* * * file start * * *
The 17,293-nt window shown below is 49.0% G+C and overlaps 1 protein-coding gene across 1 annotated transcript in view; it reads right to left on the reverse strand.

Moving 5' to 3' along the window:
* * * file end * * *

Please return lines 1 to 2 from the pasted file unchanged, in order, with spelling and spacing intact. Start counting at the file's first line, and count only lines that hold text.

The 17,293-nt window shown below is 49.0% G+C and overlaps 1 protein-coding gene across 1 annotated transcript in view; it reads right to left on the reverse strand.

Moving 5' to 3' along the window: